Again, as in 2017, Kentucky Utilities and Louisville Gas & Electric (KU/LG&E) are requesting rate hikes. The good news is that the Kentucky Public Service Commission (PSC) must decide whether the hike is fair, just, and reasonable. Since these utilities are for-profit monopolies with no marketplace competition, the PSC looks at proposed hikes on behalf of the public, that is, the consumers. To do this, the PSC must collect informed testimony from the Kentucky stakeholders who will be affected. But here is the bad news: for the current rate case the Public Service Commission is trying to slam the door on meaningful public input.

Normally in a PSC rate case, stakeholders, including public interest groups, can intervene. Interveners evaluate the utilities' justification for the requested changes and submit expert testimony about consequences for stakeholders. This time, in November the PSC disallowed intervention by public interest groups, including the Community Action Council for Lexington-Fayette, Bourbon, Harrison and Nicholas Counties, the Sierra Club, Louisville's Metropolitan Housing Coalition and Louisville's Association of Community Ministries. The PSC's action is particularly baffling given the long history of intervention by these groups. The PSC is permitting intervention by commercial and industrial customers.

This decision was unjustified, and the Franklin Circuit Judge Phillip Shepard ordered that the public interest groups be allowed to participate (and the Attorney General agreed). But undeterred, the PSC is appealing.

The behavior by the Public Service Commission is an abuse of public authority. Unfortunately, this seems in keeping with a trend in Frankfort to restrict citizen access to the capitol. The PSC cannot act on behalf of consumers without understanding their situation. The excluded groups all represent the interests of low-income consumers who are most impacted by rate increases. While individual consumers can submit comments to the PSC, public interests are best represented by organizations with the track record, expertise, and resources needed for the official intervention process.

For example, the Community Action Council and the Metropolitan Housing Coalition advocate for low-income customers, and affordable housing. They have the resources and expertise to evaluate utility claims, and provide data on how specific changes affect low and fixed-income customers.

Particularly worrisome is the utilities' proposed increase in the basic service charge that customers pay regardless of the amount of energy used. The continued increases in this fixed charge (it also went up in 2017) reduce customer control over our energy bills. We work hard to conserve energy, but our bills rise anyway. This discourages investments in conservation and renewable energy, and especially burdens low and moderate income Kentuckians who spend the highest proportion (up to 10%) of their incomes on energy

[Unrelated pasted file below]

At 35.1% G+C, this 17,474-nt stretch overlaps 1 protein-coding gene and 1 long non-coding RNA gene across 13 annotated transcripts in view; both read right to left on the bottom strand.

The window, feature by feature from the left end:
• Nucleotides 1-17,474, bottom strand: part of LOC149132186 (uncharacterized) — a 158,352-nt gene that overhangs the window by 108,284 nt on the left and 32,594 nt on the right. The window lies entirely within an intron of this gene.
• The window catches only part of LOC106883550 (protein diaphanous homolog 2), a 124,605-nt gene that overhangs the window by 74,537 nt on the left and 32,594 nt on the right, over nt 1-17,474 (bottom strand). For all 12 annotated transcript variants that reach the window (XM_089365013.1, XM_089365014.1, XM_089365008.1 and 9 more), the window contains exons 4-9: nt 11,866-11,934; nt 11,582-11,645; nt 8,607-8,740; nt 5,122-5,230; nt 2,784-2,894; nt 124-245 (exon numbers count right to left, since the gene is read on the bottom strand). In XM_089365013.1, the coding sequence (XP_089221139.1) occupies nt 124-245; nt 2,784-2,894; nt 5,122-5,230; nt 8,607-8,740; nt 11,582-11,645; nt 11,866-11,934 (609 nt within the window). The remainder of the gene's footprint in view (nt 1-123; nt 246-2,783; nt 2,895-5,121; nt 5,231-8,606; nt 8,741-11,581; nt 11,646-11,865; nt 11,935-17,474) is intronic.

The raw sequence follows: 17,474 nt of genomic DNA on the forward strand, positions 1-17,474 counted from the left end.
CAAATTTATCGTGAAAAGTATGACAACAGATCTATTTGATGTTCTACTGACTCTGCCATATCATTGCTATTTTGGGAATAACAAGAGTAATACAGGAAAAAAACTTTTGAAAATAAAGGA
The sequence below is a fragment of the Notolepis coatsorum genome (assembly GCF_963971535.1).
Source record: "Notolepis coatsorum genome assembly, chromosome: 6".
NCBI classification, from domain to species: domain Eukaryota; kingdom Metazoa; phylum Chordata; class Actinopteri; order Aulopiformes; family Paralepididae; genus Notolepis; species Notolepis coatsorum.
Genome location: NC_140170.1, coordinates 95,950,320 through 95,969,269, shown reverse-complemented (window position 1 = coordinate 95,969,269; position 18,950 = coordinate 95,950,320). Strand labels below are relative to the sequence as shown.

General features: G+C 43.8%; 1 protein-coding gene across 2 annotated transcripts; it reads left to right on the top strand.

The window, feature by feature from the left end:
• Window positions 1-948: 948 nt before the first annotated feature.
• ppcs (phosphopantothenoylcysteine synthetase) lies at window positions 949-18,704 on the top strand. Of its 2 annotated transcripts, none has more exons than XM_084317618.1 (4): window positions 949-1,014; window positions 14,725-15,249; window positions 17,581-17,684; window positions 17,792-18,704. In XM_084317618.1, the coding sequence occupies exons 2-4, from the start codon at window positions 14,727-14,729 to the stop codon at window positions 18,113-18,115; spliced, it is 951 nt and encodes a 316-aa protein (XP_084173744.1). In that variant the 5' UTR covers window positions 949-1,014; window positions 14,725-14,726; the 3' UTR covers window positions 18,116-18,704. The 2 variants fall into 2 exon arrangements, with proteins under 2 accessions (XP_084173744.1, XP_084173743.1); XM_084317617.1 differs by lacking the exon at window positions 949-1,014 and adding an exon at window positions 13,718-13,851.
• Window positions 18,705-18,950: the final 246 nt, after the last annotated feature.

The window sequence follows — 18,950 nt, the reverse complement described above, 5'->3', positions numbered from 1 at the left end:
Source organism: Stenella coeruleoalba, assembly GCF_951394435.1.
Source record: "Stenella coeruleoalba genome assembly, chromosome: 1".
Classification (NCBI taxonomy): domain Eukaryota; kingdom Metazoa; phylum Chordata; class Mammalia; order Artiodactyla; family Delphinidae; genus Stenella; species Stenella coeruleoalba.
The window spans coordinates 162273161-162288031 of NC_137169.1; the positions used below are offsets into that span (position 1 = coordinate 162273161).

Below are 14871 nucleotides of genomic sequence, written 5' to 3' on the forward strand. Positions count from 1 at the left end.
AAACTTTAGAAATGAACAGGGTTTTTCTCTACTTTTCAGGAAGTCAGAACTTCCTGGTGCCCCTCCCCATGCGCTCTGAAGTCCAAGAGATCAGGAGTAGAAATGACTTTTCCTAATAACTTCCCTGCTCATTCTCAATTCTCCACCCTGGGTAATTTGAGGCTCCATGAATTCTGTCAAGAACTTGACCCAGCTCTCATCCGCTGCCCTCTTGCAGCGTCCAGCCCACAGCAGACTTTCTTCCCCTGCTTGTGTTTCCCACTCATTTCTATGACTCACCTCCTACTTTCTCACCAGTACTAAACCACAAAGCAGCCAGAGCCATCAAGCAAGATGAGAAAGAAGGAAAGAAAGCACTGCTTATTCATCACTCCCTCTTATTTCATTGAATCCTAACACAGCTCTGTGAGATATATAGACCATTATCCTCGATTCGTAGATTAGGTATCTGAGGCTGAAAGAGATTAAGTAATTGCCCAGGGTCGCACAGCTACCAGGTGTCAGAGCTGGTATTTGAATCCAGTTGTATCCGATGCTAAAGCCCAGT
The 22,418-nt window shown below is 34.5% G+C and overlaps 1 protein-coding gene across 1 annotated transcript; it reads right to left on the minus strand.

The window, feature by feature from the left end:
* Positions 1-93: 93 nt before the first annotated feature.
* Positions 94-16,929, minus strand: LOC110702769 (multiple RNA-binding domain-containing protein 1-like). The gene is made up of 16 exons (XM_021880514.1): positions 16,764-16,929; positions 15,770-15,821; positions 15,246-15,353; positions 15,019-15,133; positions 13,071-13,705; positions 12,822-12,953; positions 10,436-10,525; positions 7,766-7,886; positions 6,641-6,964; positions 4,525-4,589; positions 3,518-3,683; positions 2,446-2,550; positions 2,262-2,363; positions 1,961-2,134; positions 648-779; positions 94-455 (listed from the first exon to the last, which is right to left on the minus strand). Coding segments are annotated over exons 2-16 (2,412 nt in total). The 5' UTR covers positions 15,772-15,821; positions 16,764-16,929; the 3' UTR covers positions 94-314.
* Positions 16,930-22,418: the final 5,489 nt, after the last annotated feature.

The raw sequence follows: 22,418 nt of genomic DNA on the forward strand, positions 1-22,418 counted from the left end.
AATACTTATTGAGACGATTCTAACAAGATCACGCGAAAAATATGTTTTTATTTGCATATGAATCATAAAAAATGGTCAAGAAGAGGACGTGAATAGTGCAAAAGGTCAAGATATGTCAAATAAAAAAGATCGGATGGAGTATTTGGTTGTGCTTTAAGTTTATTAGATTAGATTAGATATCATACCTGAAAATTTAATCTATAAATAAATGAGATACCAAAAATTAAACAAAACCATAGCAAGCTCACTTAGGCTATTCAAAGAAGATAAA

As members of Kentuckians for the Commonwealth, we recently canvassed Lexington residents and heard their distress about unaffordable energy bills. Residents are angry but many seemed to feel helpless and defeated. Informed advocates for such customers are sorely needed.

Also worrisome, is that utilities are proposing complex changes to the rate structure. The justifications for these changes are based on widely disputed claims about the effect of rooftop solar on the grid and non-solar customers. All Kentuckians benefit when experts hired by the Sierra Club, who are familiar with rapidly changing energy markets, are able to evaluate the utilities’ claims and give the PSC a complete picture The wrong rate structure could devastate our local solar industry, and prevent schools, churches, and low-to-moderate income people from using affordable clean energy.

The Public Service Commission should be welcoming the perspective and information that public interests provide. PSC attempts to avoid a fair and transparent process call into question their intentions. Have they forgotten that they serve residential and not just corporate and industrial customers, and that residential affordability should indeed be their concern?

The Public Service Commission is no place for willful ignorance. Taking the utilities at their word and refusing to hear from groups that represent a vulnerable portion of our population is a flagrant failure of PSC duties. Concerned customers can email the PSC at and urge them to stop fighting the intervention of public interest groups in case numbers: 2018-00294 (KU) and 2019-00295 (LG&E).

Rachel Norton, member of Lexington Energy and Equity Workgroup of Kentuckians For The Commonwealth, and Residential Energy Specialist, MACED

Cathy Clement, member of Lexington Energy and Equity Workgroup of Kentuckians For The Commonwealth, and Professor Emeritus, Eastern Kentucky University

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